Financial Anxiety Is Real
There was a time when I’d much rather kill spiders I find in my bedroom than check the balance on my bank account. And for most of my young adult life, my dad took care of both—my finances and killing the spiders, that is. It wasn’t until about a year ago that I began taking more actionable steps towards financial independence.
Now that I have a big girl job and live on my own, I cover most of my own finances (save for my cell phone bill—thanks, dad!). But it took a lot of reframing the way I view money to get to this point.
In high school, I got an allowance of $75 once a month. When I was in college, I worked at my aunt’s accounting corporation during the summers, earning well over minimum wage. While I was in school, my housing and tuition was always covered by my parents. Even now, my grandpa will slip a twenty dollar bill into my pocket sometimes when I see him.
Because I never really had to worry about money, I became a frivolous spender at a young age, nearly draining my bank account to buy clothes and food. I knew I wasn’t spending my money wisely, and yet, I continued to spend frivolously. Subconsciously, I knew that if I ever actually ran out of money, I could always ask my parents for more.
Over time, though, I began to develop a fear of ever having to actually manage my finances. Because it’s always been handled for me, I had little to no sense of autonomy when it came to money. The money, which I’d often done nothing to earn, came from a source completely out of my reach and was spent in unregulated amounts.
In all honesty, I remained willfully ignorant about finances because the very idea of doing things like calculating student loans and filing taxes was incredibly anxiety-inducing. And yet, I knew that there was a ticking clock on this behavior—that the cash flow from my parents would eventually come to a halt, and I wouldn’t be able to afford my existing spending habits
It wasn’t until after I graduated from college and moved back in with my parents that I began to get serious about my money. Though having the option to live with my family after graduation was a huge blessing, I deeply desired autonomy. It seemed the only thing between me and the independence I wanted was money—specifically, learning how to manage my money.
So, I channeled my fear into curiosity. I leaned into the fact that I was a big baby when it came to money and began asking almost every adult in my life questions. I asked questions about saving, budgeting, building a credit score, doing taxes, you name it! My parents, mentors and older friends were more than happy to share their money tips with me. Their sound advice began to, slowly but surely, soothe my fears about managing my finances.
After I’d gained a sufficient amount of knowledge about money, I felt much more equipped to take action. Once I secured a steady job and earned a consistent paycheck, I felt a greater sense of responsibility when it came to my money. I applied for a secured credit card and began building a credit score. I began making monthly budgets and eventually saved up enough money to move out of my parents’ place.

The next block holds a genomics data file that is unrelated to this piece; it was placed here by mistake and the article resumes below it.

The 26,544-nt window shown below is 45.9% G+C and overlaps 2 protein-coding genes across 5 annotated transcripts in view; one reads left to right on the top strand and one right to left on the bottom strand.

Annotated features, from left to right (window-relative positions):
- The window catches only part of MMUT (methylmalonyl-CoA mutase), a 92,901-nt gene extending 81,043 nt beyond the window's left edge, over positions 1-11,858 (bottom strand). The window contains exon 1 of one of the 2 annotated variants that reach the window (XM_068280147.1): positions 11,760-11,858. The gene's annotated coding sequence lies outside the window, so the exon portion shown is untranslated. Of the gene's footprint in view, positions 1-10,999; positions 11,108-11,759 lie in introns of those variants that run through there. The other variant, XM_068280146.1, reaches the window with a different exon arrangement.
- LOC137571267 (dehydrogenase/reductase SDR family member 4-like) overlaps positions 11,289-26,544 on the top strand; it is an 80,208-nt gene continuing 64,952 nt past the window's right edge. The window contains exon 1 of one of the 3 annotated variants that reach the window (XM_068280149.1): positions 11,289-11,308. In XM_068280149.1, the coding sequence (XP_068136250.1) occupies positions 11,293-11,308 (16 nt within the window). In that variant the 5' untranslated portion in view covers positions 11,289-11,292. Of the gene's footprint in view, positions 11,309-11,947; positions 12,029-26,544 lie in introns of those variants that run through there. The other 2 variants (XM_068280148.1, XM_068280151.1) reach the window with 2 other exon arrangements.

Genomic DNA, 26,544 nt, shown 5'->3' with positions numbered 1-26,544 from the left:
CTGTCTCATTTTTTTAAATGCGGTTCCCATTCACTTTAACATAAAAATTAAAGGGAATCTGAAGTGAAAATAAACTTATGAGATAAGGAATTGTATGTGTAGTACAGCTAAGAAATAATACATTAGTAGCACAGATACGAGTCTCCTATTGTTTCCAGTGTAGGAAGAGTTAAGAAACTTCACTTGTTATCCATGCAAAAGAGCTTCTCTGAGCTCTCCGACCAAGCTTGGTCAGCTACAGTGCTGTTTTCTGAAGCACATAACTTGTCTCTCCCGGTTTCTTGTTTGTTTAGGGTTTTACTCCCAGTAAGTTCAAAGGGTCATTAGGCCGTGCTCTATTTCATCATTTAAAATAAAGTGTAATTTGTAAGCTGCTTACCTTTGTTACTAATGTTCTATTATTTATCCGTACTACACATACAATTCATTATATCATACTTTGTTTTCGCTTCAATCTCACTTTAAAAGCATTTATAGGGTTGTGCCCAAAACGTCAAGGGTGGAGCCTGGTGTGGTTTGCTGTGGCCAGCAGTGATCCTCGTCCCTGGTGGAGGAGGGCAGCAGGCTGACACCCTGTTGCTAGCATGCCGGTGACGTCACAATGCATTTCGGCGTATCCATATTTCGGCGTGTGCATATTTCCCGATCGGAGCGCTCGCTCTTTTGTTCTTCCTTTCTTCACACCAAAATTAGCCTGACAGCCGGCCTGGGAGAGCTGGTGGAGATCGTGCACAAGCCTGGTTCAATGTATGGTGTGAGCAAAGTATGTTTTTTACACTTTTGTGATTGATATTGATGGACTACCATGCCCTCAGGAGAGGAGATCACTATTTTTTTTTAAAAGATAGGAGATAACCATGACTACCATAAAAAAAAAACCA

As time went on, more and more financial responsibilities cropped up—rent, student loan payments, estimated tax payments, and more. But these responsibilities didn’t scare me like they used to. They simply motivated me to ask more questions and learn more, so that I could better support myself. Of course, I had to make many changes in my spending habits. I couldn’t go shopping every weekend or buy nearly as many lattes with soy milk. However, the feeling of being in complete control of my finances instead of being controlled by my impulses was unparalleled.
Though I can’t give individualized advice for getting over your money fears, I can say that, for me, being patient with myself throughout this process was everything. I wrote down my money goals and checked them off as I was financially able to. I was honest with myself about my spending habits and what I needed to change. I confronted my fears and anxieties with curiosity and action, and I was never afraid to ask for help.
I recognize the immense privilege of someone with a financial background like myself. Many people are forced to confront their own finances at a very young age due to their family’s socioeconomic status. I also recognize that, because of this, information about managing personal finances may not be as readily available to everyone as it was to me. Every person’s financial situation is drastically different and fear and anxiety surrounding money may come from a variety of factors.
I would love to hear your advice on how you got over (or are currently working through!) money anxiety. If you feel so inclined, share your stories in the comments below. Let’s get a discussion going!